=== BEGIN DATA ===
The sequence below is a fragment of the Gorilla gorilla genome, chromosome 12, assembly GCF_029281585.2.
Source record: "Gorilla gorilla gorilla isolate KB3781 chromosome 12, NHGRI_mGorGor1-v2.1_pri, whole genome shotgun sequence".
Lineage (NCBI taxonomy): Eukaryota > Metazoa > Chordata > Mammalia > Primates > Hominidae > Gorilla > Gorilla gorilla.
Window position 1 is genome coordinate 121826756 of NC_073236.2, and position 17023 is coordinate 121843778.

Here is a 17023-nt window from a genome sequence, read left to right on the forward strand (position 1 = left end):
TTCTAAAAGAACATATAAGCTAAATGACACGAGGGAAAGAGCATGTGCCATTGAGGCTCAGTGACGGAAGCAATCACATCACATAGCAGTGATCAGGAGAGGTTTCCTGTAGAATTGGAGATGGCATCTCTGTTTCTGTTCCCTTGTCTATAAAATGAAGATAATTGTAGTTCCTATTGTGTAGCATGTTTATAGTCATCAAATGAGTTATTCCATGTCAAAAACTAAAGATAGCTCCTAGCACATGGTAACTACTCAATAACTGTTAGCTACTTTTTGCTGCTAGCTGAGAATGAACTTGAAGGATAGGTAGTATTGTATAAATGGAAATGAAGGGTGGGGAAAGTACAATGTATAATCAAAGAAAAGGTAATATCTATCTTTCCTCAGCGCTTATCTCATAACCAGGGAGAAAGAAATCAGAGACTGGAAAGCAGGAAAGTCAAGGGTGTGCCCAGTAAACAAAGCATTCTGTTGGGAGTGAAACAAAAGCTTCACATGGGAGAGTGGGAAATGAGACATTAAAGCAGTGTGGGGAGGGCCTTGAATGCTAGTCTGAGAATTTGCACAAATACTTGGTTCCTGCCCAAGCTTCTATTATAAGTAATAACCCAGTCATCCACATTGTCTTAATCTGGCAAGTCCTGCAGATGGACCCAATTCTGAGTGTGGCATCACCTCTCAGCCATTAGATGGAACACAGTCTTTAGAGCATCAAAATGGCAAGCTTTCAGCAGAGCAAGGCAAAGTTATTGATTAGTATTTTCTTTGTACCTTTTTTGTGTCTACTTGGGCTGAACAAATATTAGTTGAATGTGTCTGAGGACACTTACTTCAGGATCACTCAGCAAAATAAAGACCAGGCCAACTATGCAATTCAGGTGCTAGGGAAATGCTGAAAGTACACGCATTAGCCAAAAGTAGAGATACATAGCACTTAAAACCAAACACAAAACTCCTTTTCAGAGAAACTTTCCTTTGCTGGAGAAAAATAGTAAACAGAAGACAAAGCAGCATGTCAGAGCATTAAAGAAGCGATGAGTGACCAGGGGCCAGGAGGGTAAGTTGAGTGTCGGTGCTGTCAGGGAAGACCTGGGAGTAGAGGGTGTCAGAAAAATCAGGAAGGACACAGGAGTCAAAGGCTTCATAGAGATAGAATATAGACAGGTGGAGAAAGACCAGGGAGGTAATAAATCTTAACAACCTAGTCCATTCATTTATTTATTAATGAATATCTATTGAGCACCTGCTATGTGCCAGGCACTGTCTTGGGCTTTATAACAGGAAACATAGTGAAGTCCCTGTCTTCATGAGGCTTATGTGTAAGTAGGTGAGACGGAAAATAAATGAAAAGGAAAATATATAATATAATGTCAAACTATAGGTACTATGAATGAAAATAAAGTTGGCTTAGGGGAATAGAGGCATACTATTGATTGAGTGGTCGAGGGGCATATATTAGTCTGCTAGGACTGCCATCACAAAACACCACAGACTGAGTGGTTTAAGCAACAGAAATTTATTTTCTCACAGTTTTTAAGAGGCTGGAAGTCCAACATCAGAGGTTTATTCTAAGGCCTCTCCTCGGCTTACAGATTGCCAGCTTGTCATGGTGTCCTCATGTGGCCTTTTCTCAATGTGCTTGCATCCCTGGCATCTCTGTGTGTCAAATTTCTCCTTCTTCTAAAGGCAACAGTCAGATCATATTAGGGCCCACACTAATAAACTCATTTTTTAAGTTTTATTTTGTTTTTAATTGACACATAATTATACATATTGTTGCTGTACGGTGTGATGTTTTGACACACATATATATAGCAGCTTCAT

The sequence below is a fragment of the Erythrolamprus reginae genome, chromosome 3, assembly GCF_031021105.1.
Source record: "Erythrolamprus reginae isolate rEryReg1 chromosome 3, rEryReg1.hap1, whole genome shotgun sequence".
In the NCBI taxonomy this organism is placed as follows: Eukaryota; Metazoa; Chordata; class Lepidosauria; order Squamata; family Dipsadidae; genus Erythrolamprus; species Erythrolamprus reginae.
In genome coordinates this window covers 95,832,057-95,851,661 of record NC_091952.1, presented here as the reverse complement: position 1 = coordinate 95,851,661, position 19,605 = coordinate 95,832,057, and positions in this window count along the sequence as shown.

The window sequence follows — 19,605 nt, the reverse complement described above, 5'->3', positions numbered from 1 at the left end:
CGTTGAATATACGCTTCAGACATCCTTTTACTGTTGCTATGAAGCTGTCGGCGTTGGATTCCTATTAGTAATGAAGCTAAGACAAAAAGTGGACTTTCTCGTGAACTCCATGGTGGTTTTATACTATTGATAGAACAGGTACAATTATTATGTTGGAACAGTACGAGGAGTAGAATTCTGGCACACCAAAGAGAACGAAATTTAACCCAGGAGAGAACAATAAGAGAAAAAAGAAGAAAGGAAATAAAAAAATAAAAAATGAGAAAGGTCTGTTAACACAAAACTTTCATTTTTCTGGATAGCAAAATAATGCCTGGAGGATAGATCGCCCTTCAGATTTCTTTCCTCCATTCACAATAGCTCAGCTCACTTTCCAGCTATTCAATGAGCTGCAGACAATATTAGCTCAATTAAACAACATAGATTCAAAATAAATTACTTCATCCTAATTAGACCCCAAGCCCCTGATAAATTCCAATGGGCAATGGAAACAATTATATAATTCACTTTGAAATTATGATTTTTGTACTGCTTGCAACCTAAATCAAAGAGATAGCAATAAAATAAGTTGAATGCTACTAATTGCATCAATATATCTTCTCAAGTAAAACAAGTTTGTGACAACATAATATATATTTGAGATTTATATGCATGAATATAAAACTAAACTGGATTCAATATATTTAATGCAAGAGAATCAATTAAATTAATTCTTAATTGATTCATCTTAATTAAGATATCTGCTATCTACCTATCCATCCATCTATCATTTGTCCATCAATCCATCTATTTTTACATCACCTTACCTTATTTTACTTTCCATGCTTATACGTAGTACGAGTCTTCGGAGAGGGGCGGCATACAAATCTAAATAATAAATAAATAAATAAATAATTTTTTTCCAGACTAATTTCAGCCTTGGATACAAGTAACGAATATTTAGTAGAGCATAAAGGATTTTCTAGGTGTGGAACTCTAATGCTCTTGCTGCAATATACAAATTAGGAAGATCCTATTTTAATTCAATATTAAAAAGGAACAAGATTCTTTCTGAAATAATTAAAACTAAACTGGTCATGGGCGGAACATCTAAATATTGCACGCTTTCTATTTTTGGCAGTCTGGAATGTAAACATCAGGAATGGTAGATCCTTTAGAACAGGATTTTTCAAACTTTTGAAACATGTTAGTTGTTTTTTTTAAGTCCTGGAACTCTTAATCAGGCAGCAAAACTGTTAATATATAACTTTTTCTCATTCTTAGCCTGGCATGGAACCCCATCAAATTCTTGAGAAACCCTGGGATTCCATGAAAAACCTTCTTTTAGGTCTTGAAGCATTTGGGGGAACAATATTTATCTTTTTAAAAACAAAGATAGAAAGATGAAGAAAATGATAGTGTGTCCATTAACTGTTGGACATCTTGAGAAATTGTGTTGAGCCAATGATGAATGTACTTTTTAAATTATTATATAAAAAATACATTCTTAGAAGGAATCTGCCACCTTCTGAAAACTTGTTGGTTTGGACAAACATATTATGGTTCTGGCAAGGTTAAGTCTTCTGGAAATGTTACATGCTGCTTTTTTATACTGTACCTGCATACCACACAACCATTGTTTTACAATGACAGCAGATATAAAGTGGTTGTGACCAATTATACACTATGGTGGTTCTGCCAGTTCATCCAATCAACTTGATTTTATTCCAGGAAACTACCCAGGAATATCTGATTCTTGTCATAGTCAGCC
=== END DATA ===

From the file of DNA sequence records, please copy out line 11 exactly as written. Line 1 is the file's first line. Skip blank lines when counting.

The window sequence follows — 19,605 nt, the reverse complement described above, 5'->3', positions numbered from 1 at the left end: